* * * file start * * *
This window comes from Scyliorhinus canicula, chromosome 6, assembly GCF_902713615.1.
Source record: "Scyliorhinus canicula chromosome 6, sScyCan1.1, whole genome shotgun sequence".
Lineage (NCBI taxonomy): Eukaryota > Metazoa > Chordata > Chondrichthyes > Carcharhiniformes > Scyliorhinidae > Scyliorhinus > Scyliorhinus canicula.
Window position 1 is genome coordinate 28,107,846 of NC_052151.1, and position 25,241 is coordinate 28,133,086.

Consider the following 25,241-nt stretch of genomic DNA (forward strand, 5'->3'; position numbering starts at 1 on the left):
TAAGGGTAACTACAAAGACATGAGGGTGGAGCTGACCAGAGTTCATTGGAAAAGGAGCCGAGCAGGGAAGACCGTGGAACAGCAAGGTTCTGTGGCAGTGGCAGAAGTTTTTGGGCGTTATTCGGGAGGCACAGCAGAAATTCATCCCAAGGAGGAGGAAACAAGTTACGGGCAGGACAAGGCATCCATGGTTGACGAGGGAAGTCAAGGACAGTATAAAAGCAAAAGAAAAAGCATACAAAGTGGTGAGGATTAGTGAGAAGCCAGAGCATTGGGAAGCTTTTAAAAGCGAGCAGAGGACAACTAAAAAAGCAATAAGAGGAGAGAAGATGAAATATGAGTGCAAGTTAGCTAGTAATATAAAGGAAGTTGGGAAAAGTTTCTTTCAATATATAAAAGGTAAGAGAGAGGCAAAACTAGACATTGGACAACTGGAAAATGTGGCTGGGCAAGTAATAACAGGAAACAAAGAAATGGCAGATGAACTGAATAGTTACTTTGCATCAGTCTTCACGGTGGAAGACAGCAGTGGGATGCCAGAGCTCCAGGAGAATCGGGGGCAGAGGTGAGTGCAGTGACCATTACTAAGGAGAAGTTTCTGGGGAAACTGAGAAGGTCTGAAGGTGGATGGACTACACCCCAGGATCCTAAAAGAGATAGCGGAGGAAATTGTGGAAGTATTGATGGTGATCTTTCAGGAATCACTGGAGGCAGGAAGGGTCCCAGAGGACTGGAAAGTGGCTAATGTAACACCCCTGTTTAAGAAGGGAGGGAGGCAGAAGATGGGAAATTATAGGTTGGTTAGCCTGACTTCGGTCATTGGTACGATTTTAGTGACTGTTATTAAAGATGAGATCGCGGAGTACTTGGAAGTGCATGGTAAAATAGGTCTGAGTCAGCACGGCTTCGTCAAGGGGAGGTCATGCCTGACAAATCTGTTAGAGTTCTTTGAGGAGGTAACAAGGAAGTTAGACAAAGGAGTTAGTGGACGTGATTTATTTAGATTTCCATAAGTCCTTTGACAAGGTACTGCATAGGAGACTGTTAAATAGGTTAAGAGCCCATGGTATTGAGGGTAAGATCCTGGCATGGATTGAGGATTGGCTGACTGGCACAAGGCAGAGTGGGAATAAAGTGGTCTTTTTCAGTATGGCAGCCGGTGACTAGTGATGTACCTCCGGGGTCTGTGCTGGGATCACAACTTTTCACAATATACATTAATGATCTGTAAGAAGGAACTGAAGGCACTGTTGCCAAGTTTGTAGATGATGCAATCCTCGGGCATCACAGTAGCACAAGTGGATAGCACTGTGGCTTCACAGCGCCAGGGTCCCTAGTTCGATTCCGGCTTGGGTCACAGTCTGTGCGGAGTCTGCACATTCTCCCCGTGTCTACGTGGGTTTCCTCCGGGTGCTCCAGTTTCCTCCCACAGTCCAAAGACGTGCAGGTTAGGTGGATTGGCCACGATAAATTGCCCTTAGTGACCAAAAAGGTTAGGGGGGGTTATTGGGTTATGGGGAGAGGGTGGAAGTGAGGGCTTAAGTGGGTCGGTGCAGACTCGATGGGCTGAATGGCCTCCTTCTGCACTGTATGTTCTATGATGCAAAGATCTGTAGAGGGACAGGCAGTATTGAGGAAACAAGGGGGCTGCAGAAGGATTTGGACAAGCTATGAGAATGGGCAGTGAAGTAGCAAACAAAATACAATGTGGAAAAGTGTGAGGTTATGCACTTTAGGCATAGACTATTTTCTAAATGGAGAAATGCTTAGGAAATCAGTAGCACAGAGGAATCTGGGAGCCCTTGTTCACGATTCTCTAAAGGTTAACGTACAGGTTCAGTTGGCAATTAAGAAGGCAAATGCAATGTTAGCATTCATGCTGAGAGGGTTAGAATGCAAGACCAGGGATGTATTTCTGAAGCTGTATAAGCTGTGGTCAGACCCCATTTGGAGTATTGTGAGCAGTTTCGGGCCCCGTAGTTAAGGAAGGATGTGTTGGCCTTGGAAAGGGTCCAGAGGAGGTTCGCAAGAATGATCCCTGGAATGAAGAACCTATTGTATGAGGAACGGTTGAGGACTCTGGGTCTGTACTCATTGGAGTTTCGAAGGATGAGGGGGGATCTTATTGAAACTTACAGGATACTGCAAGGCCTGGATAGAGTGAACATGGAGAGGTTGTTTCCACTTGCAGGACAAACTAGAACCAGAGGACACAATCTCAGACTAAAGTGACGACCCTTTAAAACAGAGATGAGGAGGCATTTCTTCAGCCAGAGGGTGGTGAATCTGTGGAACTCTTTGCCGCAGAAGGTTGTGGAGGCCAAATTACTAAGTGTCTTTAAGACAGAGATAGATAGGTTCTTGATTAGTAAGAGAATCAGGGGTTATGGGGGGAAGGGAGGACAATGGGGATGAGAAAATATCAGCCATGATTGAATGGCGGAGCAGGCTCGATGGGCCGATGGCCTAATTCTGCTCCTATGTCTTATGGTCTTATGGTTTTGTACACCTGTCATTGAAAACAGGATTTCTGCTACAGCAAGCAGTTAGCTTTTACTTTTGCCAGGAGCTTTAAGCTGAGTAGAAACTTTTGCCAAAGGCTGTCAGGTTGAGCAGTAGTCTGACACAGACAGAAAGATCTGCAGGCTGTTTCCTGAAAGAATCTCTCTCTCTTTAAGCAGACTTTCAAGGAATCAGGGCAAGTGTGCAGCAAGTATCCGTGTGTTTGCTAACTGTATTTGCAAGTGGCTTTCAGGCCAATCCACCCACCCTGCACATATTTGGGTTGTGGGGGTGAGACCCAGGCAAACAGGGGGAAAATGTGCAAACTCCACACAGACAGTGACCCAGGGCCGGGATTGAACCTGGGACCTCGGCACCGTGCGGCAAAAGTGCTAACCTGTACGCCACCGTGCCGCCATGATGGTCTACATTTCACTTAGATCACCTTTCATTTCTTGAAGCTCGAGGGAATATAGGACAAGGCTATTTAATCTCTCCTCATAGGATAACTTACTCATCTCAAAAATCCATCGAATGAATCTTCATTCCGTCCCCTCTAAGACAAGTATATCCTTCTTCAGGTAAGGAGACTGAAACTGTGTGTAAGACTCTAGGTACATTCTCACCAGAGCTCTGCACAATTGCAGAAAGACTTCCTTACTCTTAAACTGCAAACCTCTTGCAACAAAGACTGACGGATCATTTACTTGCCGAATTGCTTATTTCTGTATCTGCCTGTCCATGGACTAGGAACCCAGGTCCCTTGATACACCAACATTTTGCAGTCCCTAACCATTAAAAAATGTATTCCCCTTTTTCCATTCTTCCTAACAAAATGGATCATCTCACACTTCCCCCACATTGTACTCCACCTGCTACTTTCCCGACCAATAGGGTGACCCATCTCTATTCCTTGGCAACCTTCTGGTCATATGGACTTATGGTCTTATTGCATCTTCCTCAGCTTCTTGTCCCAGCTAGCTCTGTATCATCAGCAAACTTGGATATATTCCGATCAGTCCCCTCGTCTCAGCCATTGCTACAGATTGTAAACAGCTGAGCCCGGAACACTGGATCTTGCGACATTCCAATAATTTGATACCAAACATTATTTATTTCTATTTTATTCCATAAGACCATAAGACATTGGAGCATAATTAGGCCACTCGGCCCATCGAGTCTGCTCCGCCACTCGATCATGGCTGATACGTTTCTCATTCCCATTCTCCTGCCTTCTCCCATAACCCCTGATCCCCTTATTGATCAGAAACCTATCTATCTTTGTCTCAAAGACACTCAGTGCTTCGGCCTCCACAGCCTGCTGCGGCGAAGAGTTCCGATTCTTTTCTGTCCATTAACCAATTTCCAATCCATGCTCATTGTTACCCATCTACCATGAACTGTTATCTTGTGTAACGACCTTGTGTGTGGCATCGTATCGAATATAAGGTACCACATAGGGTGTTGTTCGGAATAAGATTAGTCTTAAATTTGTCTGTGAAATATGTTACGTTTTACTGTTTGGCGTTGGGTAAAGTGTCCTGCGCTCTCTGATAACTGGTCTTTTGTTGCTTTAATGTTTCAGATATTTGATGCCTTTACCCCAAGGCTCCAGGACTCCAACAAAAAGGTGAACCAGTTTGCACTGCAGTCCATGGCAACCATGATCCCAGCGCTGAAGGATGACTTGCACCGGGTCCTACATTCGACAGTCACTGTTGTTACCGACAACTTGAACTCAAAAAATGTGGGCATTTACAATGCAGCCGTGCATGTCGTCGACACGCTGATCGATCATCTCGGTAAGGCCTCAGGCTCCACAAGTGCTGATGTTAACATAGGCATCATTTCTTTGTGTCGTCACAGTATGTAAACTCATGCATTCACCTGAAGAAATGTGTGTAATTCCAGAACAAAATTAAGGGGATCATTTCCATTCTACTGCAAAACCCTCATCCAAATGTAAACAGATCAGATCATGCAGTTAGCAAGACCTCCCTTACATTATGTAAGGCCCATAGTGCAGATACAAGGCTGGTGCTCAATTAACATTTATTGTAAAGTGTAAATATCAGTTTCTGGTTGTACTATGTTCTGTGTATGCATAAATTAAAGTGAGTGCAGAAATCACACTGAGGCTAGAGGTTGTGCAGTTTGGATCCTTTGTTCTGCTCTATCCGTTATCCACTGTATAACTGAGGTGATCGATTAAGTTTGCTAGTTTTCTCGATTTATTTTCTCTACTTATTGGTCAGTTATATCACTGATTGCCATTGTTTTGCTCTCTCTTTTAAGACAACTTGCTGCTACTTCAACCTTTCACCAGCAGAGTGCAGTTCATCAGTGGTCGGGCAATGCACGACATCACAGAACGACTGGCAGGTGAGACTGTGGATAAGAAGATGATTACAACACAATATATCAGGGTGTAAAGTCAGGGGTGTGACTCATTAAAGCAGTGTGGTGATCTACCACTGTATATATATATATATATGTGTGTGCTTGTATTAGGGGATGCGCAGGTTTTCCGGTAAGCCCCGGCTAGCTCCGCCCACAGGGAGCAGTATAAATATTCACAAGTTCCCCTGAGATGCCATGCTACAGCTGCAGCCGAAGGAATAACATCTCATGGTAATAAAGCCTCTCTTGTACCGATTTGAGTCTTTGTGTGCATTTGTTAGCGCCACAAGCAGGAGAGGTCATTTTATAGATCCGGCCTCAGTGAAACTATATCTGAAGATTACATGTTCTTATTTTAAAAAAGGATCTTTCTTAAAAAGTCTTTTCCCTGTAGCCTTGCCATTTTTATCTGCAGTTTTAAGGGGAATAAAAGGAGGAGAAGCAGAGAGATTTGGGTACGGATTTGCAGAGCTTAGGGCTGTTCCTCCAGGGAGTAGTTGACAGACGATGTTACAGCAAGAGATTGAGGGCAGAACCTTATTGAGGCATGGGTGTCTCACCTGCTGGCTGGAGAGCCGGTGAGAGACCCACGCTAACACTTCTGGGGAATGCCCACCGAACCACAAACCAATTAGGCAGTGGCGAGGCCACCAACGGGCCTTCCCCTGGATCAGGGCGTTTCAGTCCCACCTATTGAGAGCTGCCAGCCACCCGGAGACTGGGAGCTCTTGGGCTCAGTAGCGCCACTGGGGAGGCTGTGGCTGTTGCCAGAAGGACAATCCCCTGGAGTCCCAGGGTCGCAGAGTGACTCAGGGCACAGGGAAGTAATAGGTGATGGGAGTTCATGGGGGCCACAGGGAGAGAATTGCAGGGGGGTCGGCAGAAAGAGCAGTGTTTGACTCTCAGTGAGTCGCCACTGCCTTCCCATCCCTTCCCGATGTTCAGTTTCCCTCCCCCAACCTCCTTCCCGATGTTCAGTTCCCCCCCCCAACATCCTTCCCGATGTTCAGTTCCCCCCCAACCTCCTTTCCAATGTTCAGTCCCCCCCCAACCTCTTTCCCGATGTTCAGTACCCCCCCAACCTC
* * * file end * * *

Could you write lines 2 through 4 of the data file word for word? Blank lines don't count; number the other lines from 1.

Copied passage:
Source record: "Scyliorhinus canicula chromosome 6, sScyCan1.1, whole genome shotgun sequence".
Lineage (NCBI taxonomy): Eukaryota > Metazoa > Chordata > Chondrichthyes > Carcharhiniformes > Scyliorhinidae > Scyliorhinus > Scyliorhinus canicula.
Window position 1 is genome coordinate 28,107,846 of NC_052151.1, and position 25,241 is coordinate 28,133,086.